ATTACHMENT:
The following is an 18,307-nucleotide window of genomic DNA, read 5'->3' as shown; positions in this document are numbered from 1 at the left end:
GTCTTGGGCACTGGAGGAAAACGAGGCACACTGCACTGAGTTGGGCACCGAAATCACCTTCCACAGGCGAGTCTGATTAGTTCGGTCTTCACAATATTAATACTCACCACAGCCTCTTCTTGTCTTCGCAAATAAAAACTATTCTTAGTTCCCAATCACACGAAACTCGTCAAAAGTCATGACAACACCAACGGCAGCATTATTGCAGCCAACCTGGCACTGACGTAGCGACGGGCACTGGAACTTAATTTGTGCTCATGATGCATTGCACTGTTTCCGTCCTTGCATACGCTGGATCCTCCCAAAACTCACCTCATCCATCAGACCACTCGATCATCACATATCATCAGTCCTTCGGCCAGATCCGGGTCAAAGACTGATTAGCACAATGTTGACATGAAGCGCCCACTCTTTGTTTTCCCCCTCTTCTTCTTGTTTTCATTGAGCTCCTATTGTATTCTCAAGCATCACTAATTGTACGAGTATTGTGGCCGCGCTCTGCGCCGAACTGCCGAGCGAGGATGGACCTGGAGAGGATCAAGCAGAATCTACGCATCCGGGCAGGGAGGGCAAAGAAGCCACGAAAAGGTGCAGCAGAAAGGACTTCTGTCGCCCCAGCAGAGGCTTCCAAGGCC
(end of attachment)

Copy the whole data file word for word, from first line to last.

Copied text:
The following is an 18,307-nucleotide window of genomic DNA, read 5'->3' as shown; positions in this document are numbered from 1 at the left end:
GTCTTGGGCACTGGAGGAAAACGAGGCACACTGCACTGAGTTGGGCACCGAAATCACCTTCCACAGGCGAGTCTGATTAGTTCGGTCTTCACAATATTAATACTCACCACAGCCTCTTCTTGTCTTCGCAAATAAAAACTATTCTTAGTTCCCAATCACACGAAACTCGTCAAAAGTCATGACAACACCAACGGCAGCATTATTGCAGCCAACCTGGCACTGACGTAGCGACGGGCACTGGAACTTAATTTGTGCTCATGATGCATTGCACTGTTTCCGTCCTTGCATACGCTGGATCCTCCCAAAACTCACCTCATCCATCAGACCACTCGATCATCACATATCATCAGTCCTTCGGCCAGATCCGGGTCAAAGACTGATTAGCACAATGTTGACATGAAGCGCCCACTCTTTGTTTTCCCCCTCTTCTTCTTGTTTTCATTGAGCTCCTATTGTATTCTCAAGCATCACTAATTGTACGAGTATTGTGGCCGCGCTCTGCGCCGAACTGCCGAGCGAGGATGGACCTGGAGAGGATCAAGCAGAATCTACGCATCCGGGCAGGGAGGGCAAAGAAGCCACGAAAAGGTGCAGCAGAAAGGACTTCTGTCGCCCCAGCAGAGGCTTCCAAGGCC